Summative essay

Is Britain’s future nuclear?

This essay revolves around nuclear power and the simple question of whether our future will inevitably be nuclear. In the past we’ve seen catastrophic events relating to nuclear power and yet the concept is rapidly growing in popularity locally, and internationally. I will explore this through looking at the benefits and negatives of nuclear power and the long-term consequences of ignoring it as an alternative. Is there a substitution for nuclear power, and why are we not supporting it? I have always lived next to a decommissioned nuclear station and thought nuclear power was a thing of the past, a recent opening of another nuclear station nearby made me question its practicality, and the significance of a nuclear future when technological research is booming. This makes me wonder what exactly happened to British nuclear power, during the 1950s to 1980s Britain were self-sufficient with Magnox producing their nuclear energy utilising home grown developed technology. During this time cooled systems were used, however advances in the 1980s proved light water reactors to be the way forward. In the 1990s the British government moved towards a non-nuclear policy, placing greater reliance on renewable energy. Conversely, around 2004 it was decided nuclear power was required to make up part of the United Kingdom’s energy mix, despite this the building of new nuclear power stations within Britain has only recently resumed.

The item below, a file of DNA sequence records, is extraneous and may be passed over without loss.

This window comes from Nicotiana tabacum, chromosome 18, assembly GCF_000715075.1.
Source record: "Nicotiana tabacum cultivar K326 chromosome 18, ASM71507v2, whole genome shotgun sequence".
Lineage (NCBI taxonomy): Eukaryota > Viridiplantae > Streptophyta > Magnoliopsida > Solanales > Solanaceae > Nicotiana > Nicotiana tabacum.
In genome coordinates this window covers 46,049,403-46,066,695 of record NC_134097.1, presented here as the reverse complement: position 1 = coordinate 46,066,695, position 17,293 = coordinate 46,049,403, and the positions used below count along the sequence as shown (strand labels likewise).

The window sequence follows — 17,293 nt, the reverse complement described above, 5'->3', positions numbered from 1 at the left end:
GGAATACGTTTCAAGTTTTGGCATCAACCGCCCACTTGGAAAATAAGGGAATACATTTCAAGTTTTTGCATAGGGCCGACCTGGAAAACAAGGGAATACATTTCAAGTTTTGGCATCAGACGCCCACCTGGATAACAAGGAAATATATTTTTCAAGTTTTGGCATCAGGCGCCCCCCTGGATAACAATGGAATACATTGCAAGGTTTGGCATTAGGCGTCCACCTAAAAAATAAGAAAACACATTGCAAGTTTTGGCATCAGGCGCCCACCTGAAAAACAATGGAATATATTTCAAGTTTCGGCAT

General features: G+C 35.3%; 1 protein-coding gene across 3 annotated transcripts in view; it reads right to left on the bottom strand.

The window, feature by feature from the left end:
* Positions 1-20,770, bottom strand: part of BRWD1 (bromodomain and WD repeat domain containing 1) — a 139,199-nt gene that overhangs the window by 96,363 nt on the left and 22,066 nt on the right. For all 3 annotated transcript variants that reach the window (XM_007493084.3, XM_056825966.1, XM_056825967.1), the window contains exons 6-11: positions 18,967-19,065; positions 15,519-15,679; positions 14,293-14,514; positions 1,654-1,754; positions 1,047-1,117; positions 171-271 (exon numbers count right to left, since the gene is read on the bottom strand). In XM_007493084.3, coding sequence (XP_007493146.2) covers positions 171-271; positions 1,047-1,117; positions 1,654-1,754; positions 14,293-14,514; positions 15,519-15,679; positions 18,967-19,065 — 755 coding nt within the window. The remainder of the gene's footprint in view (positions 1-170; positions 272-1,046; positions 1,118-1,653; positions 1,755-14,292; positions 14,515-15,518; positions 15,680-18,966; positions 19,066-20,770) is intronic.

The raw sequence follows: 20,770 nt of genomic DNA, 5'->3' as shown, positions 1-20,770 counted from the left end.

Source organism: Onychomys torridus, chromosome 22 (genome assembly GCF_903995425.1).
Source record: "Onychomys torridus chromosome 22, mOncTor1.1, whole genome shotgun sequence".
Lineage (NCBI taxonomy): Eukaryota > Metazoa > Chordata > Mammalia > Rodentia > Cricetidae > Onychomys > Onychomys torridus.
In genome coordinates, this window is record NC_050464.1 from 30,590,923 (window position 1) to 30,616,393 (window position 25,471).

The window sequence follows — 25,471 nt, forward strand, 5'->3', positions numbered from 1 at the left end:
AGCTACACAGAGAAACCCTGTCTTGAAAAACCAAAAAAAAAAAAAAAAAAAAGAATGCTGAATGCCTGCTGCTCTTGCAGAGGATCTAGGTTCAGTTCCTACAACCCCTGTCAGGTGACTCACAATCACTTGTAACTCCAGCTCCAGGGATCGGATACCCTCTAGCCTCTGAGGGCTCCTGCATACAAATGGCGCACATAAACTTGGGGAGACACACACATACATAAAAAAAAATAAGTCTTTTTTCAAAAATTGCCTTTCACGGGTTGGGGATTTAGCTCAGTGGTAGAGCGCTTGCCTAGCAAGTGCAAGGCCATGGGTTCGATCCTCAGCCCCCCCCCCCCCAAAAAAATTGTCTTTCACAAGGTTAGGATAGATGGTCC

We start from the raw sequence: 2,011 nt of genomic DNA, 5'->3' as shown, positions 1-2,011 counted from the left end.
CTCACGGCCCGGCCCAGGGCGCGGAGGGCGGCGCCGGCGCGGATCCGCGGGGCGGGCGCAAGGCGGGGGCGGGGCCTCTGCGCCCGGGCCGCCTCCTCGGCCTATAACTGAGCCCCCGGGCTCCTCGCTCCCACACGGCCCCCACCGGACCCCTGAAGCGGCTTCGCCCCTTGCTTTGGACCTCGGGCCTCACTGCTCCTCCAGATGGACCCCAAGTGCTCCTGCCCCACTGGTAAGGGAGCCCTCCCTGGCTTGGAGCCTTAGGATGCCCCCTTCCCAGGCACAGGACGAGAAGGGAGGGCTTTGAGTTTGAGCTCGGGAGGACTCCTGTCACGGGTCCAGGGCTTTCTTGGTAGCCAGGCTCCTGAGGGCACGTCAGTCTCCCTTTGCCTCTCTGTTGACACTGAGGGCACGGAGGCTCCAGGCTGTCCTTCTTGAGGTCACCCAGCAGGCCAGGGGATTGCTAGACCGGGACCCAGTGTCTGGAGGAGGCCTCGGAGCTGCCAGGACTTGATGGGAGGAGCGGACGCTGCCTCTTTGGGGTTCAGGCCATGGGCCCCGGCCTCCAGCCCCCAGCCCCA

For some nuclear power will always be a catastrophic disadvantage to our world, we have all heard and seen how expensive and unsafe it can be to produce this power. Events regarding nuclear accidents have been occurring since the late 1950s. The worst in Britain was on the 7th of October 1957; a Windscale nuclear reactor in Cumbria caught fire, milk from nearby farms was banned from sale for a month. The reactor could not be salvaged and was buried in concrete to prevent further nuclear leakage. Today the site has been renamed Sellafield where new nuclear reactors have been built, according to the companies website it will take 110 years to finish their remediation programme; which will clean up the Sellafield site to the agreed end-state as stated in the Nuclear Decommissioning Authority. Nuclear waste remains radioactive and is hazardous to health for thousands of years, it can be reprocessed to extract nuclear fuel or encased in glass and left deep underground but this does not solve the problem. We already have 2 million cubic meters of nuclear waste and will need to spend £70 billion on cleaning up expected waste which we are planning to produce. These figures are astounding, how can the UK government support such expensive and dangerous methods of producing power when the national debt is growing at a rate of £5,170 per second and expected to top 4.8 trillion in the near future? On average, it takes 5 – 10 years to construct a nuclear power plant and they have an average life span of 60 years. There are several conditions to be completed before planning consent is granted, often the sternest opposition is provided by local people. They are most vulnerable to small radiation leaks which can cause devastating effects, symptoms can include nausea, vomiting, diarrhoea and fatigue. Green peace is a non-governmental, environmental organization which is against nuclear power, their Manifesto states ‘We defend the natural world and promote peace by investigating, exposing and confronting environmental abuse, and championing environmentally responsible solutions’ (GreenPeace 2010). One of the main advantages of nuclear power is that it doesn’t produce Carbon dioxide or sulfur dioxide, Green peace believe that if Britain built ten new reactors, Nuclear power can only deliver 4% cut in carbon emissions after 2025, this is too little too late at too high price. Nuclear power can’t replace heating and hot water for industrial purposes which is where it would be most beneficial, nuclear power can only replace electricity but only 14% of our power supply is used for electricity so having nuclear power which only creates electricity is irrelevant.         Recent political events regarding America’s new president Donald Trump and North Korea hit a realization in every one of the national risk of producing nuclear energy, it gives us the power to produce weapons which could devastate a country in seconds. These countries have been targets for militants and terrorist organizations which raises major concerns for our security.